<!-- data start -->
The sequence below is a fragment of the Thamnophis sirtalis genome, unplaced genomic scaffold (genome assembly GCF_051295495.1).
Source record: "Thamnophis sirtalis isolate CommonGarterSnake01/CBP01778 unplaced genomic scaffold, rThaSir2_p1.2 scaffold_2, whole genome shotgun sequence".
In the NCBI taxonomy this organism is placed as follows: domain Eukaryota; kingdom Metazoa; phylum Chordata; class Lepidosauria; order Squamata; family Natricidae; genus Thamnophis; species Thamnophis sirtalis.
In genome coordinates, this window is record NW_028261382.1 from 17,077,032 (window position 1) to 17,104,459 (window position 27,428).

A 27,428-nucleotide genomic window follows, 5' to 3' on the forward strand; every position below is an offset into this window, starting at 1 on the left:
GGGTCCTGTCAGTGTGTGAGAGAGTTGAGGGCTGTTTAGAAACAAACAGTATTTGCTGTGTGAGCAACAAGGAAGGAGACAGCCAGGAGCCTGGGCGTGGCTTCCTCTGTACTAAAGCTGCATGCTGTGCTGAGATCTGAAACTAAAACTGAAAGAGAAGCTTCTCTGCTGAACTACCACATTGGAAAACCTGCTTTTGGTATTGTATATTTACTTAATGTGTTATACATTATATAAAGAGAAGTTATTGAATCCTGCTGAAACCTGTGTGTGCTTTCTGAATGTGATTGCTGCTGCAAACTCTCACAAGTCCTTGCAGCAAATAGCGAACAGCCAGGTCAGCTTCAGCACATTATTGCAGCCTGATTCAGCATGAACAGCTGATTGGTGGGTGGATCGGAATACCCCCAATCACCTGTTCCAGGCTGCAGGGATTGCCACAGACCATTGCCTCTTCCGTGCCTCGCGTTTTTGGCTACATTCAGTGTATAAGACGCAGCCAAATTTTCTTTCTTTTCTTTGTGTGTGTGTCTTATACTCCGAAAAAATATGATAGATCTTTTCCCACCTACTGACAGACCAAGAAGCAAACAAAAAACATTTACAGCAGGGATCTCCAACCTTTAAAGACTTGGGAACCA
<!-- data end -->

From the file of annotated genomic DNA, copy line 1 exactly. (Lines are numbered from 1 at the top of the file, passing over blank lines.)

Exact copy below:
The sequence below is a fragment of the Thamnophis sirtalis genome, unplaced genomic scaffold (genome assembly GCF_051295495.1).